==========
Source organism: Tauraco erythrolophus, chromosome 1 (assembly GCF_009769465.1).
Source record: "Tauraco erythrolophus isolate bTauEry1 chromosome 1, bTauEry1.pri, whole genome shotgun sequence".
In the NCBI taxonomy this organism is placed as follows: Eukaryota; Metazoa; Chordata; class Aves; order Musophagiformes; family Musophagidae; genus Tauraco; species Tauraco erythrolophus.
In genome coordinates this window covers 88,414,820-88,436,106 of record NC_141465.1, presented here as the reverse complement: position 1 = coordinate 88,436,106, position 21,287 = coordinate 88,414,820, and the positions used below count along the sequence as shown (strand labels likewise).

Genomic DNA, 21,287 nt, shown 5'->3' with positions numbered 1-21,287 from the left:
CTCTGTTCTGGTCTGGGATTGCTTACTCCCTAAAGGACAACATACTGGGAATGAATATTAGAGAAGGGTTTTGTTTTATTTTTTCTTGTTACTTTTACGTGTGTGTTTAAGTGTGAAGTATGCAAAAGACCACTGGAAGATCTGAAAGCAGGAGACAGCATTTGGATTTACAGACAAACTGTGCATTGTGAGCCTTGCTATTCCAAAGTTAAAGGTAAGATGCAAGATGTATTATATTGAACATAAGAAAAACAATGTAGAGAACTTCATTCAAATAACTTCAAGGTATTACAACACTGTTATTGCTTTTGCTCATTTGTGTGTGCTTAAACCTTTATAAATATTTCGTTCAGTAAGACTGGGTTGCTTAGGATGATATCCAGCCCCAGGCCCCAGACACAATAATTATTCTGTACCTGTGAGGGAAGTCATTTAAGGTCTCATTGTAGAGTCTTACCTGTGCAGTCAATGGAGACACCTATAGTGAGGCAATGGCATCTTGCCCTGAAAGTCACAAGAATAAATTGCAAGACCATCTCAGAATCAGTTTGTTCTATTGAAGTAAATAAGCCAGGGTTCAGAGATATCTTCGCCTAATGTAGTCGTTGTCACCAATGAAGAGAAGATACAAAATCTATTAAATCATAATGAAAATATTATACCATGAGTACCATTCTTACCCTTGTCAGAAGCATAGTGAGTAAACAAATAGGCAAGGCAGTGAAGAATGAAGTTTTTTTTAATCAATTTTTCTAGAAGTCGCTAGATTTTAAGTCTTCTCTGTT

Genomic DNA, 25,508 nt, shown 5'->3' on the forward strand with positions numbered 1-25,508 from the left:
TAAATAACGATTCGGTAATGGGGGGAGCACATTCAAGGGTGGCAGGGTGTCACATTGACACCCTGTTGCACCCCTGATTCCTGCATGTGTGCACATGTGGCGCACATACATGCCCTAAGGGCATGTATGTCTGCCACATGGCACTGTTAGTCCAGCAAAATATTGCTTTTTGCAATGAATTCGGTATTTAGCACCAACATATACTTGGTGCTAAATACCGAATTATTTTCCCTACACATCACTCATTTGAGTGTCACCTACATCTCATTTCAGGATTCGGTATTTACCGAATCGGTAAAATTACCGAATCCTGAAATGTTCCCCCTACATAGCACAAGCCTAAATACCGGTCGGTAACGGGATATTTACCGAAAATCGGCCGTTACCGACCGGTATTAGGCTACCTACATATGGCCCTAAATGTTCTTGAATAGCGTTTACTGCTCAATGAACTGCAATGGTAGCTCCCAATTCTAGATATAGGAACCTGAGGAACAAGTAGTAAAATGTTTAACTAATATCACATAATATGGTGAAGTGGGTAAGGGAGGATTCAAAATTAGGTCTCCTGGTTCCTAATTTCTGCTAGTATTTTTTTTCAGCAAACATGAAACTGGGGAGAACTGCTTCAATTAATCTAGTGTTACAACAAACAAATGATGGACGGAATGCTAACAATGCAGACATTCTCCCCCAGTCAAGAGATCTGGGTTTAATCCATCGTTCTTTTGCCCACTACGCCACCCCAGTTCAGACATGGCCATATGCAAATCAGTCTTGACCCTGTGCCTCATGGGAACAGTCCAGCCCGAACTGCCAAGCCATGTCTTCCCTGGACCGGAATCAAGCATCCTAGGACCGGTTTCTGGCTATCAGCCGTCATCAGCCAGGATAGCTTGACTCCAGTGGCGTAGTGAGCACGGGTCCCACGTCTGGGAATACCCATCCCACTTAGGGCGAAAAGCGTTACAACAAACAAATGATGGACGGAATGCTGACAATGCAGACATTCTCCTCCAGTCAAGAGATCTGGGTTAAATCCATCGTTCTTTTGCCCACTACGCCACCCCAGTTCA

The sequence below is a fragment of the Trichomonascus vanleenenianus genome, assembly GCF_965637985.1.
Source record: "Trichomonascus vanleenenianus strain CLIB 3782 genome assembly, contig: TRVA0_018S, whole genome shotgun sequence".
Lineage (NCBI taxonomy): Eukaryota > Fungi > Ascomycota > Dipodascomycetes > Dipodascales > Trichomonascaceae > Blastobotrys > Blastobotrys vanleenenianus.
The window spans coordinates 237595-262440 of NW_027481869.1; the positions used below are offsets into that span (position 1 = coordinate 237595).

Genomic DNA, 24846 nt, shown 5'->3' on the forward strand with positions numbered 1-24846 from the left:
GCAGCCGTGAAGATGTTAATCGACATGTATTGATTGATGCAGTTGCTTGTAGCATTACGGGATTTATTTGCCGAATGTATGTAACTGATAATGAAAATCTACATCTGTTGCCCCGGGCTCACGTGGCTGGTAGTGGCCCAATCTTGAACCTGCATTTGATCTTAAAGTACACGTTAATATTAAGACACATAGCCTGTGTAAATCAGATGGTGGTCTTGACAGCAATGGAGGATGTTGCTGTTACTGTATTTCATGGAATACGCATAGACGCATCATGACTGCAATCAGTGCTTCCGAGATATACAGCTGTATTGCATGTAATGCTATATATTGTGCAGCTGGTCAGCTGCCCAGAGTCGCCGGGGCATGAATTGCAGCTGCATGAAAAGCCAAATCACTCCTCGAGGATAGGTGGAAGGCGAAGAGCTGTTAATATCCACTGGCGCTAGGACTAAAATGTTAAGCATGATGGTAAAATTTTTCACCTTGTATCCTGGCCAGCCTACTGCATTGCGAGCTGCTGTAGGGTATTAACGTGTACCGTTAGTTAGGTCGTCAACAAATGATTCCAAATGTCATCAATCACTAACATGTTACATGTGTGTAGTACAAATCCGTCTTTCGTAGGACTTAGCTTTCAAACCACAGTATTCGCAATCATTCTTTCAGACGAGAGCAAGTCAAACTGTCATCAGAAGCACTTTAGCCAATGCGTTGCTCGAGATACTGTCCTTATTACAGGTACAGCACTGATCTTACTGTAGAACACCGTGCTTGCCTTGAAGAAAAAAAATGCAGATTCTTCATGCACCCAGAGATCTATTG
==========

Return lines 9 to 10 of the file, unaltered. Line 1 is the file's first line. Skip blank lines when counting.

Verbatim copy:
The sequence below is a fragment of the Trichomonascus vanleenenianus genome, assembly GCF_965637985.1.
Source record: "Trichomonascus vanleenenianus strain CLIB 3782 genome assembly, contig: TRVA0_018S, whole genome shotgun sequence".